Loory: When it comes to a desire for individual freedom, the right to speak, to write or to practice religion according to one’s beliefs, the world knows no bounds. And so at its top, in the shadow of its highest mountains, the Himalayas, along plains that are sparsely populated, in cities and towns few Westerners will ever see, a small number of Tibetans have been protesting for freedom from the People’s Republic of China. The Communist Chinese, shortly after they won the civil war that gave them control of their country in 1951, invaded Tibet. They repressed the Buddhist religion, disbanded monasteries and have tried to force assimilation of ethnic Tibetans with the Chinese. The Tibetan leader, the Dalai Lama, fled the country in 1959 and now lives on the other side of the Himalayan Mountains in Dharamsala, India. He is a spiritual and political leader and is recognized as the reincarnation of authority that goes back to the 14th century. He preaches nonviolence in the search for freedom. In 1989, he was awarded the Nobel Peace Prize. With international attention on China as it readies for the opening of the Olympic games in Beijing this summer, Buddhist monks in Tibet renewed demonstrations for freedom from the Chinese. Authorities put down the demonstrations with force, and some monks and others have died. It’s not possible to know specifics because Tibet is closed to international journalists. The world has watched with fascination the events in a country known for its serenity and peacefulness even while oppressed, but the world knows little about what is happening. What is going on in Lhasa and other cities in Tibet?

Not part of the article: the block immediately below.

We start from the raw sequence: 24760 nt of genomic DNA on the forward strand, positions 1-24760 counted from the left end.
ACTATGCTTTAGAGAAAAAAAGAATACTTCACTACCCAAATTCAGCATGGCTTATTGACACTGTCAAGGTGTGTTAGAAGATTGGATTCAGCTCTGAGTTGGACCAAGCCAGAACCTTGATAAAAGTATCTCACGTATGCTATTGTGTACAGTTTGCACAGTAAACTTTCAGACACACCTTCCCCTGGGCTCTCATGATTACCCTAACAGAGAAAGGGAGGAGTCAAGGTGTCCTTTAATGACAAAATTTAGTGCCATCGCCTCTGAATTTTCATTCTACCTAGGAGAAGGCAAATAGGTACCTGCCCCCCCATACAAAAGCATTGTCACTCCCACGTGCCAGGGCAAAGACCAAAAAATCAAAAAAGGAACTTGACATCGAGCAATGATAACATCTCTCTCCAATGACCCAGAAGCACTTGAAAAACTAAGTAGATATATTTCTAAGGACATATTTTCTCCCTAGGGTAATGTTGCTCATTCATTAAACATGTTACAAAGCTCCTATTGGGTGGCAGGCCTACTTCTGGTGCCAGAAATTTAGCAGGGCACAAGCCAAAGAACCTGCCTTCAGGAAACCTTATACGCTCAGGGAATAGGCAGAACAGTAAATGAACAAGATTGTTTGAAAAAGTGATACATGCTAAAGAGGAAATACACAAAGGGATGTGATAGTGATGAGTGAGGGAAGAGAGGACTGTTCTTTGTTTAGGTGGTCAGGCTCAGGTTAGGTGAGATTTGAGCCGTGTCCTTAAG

Tibetans continue struggle against China
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